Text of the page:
Yes, the book IS called “Sick Bastards,” nobody’s expecting innocent good guys. But still. When everyone’s despicable or creepy, there’s much more of a challenge.

For what it is, it’s fine, an okay story, reasonably well-written; it works and holds together. It’s mostly just that initial matter of the bold disclaimers. If you’re going to make a big deal out of telling me something like that, then I want to be shown it, too. I want the proof. I want to walk away with the stunned thought of “wow, they weren’t kidding.” This one, I don’t think it did it.

Or, like I said, maybe I’ve been spoiled. I didn’t have any other problems with the book, so I could certainly give this author another try or two.
-Christine Morgan


CLOWNFELLAS: TALES OF THE BOZO FAMILY by Carlton Mellick III (to be released July 14, 2015 by Hydra/Random House / 400 pp / eBook)

As hilariously absurd as it is entertaining, Mellick takes classic gangster film tropes and slaps them in the face with exploding banana cream pies. Here are six novelette-sized tales of the Bozo Crime Family, who operate out of a small NYC area known as Little Bigtop.

In 'City of Clowns,' a human (called "vanillas" by the clowns) veternarian is hired to care for family boss Don Bozo's pet lion, and the poor sap, named Earl Berryman, has a chronic fear of clowns which is put to the ultimate test. Then in 'The Juggler Brothers,' members of the Bozo family square off against two of the toughest hit men in the French circus, who are the Bozo's sworn enemies.

'A Sad Day for a Happy Clown' introduces us to Pinky Smiles, who is about to propose to his girlfriend Taffy who also happens to be the daughter of Bozo family underboss Uncle JoJo. But standing in his way is a ruthless contract killer named Mr. Pogo and a bunch of twists and turns...

'Funny Business' tells the story of Buggy Buttons, and older gangster who is in charge of Little Bigtop's flailing comedy clubs. He is given a short time to get things back on track, and what follows was my favorite tale of the lot.

In 'The Unwackable Bingo Ballbreaker,' we meet the titular mob solider who, despite his massive size and strength, is a virtuoso violinist. When his "girlfriend" Melinda is kidnapped (she's his his prized, rare violin), Bingo pulls out all the stops to get her back.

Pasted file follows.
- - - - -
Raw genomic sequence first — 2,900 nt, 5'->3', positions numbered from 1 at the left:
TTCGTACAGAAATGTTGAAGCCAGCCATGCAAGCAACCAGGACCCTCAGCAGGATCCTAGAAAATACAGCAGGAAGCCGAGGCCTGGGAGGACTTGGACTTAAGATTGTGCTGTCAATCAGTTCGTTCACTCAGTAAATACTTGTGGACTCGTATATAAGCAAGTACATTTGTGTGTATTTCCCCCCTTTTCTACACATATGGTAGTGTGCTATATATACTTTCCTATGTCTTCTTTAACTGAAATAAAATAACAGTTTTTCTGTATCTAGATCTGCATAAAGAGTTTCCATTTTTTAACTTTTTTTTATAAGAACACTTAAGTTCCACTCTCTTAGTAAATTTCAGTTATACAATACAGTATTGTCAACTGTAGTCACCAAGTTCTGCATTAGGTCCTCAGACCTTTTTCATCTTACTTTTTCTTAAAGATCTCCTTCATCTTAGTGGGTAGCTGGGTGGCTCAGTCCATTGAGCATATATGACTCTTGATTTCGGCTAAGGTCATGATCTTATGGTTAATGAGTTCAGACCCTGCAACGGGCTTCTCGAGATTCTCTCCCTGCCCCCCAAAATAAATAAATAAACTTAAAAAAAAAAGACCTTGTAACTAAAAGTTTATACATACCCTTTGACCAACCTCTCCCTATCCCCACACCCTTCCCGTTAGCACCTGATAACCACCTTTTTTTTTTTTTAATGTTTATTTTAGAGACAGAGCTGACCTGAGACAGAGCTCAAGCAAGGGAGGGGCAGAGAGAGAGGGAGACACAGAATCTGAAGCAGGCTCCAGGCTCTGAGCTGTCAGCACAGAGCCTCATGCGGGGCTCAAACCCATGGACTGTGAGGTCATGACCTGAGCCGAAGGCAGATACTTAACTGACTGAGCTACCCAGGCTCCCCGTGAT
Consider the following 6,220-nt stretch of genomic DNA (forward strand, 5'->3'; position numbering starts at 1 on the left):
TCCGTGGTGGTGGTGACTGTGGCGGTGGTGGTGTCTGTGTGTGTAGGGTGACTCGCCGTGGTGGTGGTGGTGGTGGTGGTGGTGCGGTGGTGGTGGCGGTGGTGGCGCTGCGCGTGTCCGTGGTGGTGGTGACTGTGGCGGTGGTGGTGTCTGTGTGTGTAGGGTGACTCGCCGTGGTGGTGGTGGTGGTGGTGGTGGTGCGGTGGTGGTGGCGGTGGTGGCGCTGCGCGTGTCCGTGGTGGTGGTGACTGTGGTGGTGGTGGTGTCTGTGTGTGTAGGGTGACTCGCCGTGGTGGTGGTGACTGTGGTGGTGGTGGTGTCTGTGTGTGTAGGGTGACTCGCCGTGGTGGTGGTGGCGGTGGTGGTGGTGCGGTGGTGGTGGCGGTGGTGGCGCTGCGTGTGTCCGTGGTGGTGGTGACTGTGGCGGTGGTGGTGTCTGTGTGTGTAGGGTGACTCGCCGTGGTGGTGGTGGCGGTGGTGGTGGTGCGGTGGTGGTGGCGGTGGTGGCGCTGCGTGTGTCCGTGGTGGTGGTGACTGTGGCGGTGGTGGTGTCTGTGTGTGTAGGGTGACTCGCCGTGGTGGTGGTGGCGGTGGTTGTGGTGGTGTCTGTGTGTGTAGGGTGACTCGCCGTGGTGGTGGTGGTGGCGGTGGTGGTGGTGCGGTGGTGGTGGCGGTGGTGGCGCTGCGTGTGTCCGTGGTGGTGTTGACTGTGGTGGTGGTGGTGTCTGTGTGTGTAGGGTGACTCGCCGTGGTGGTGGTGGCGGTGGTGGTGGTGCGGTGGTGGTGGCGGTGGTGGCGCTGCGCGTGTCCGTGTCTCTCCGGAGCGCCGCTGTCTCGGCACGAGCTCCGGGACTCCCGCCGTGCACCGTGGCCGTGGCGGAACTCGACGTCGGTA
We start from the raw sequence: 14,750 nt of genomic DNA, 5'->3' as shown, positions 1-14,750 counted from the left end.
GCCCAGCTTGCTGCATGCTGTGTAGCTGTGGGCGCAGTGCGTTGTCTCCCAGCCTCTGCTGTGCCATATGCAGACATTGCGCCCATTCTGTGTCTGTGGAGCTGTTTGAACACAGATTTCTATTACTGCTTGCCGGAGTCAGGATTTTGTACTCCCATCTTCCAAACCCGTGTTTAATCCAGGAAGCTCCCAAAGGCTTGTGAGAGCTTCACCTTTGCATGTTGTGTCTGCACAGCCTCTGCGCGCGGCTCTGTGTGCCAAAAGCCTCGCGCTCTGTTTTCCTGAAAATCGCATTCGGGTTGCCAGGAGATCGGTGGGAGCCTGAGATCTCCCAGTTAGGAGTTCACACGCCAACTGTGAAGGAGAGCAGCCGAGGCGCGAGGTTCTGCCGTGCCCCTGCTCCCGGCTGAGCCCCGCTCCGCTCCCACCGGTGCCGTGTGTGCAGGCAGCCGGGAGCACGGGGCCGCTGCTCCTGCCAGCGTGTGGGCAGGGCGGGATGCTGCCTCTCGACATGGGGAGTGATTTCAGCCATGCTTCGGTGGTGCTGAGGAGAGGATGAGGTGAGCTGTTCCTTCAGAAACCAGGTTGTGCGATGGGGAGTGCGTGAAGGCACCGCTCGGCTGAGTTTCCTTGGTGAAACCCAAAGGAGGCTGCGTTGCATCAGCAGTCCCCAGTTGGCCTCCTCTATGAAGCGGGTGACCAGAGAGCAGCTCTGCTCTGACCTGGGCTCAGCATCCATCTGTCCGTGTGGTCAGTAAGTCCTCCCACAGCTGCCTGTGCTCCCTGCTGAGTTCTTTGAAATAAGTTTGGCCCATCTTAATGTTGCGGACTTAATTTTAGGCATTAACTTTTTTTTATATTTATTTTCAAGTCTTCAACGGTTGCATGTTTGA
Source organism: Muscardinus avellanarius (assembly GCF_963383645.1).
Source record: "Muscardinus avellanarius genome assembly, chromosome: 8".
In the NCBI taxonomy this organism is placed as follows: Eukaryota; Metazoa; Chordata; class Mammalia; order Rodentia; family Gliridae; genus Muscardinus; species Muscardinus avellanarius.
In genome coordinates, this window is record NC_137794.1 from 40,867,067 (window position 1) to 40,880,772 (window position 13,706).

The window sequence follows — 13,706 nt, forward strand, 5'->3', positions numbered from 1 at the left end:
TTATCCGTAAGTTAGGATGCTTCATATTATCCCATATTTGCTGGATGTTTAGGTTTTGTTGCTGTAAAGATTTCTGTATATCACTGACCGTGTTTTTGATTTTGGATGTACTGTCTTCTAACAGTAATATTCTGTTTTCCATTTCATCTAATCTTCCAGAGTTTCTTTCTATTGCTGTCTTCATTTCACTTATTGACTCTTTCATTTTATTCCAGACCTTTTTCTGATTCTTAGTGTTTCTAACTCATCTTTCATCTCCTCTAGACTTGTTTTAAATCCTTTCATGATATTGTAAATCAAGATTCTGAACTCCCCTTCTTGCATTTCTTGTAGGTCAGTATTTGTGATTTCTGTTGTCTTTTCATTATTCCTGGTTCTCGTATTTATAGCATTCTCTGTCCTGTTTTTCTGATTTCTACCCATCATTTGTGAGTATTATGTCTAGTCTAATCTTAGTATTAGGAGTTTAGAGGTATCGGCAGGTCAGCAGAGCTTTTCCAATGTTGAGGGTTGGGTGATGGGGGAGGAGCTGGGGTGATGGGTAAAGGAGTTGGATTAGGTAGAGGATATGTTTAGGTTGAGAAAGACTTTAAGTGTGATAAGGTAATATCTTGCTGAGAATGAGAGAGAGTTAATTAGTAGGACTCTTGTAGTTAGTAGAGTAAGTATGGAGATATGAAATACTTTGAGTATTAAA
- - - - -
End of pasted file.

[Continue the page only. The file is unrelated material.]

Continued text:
CLOWNFELLAS concludes with 'The Wedding Day,' where Taffy prepares for her wedding to Pinky. But the French clowns have requested that underboss JoJo whack Pinky to even up with the death of one of their own (problem is, Pinky is Don Bozo's son). What ensues is an all-out battle that brings most of the books' characters out of the woodwork in an inventive, bloody finale that doesn't end like your typical mafia story.

Picture THE GODFATHER by way of KILLER KLOWNS FROM OUTER SPACE and you can pretty much see what's going on here, although Mellick throws in some surprises (the mutant carnies were a cool touch) and for such a lengthy read, there isn't a single slow moment.

Perhaps CLOWNFELLAS, despite being an eBook-only release, is the beginning of a bigger step for the bizarro genre (hopefully Random House will deliver a print edition). Time will tell. Either way, I'd love to see more from the Bozo crime family.

-Nick Cato

ZOM-B BRIDE by Darren Shan (2015 Hatchette Book Group / 186 pp / hardcover, eBook, audio book)

Normally, jumping into a series mid-stream might be a bad idea. Even if it was a story set in our familiar everyday world, there’d be a lot of back story to catch up on, a lot of characters, a lot of what-came-before, if you didn’t start at the beginning. I can’t imagine being able to do that and make sense of it with something like the Lemony Snicket books, let alone Harry Potter.

And then here comes this one, a YA near-future dystopia with factions of living humans, undead, and mutants vying for survival, power, and dominance … and the first book I read of it is Book 10. BOOK TEN. By rights, I should have been just sooooo lost it wouldn’t even be funny.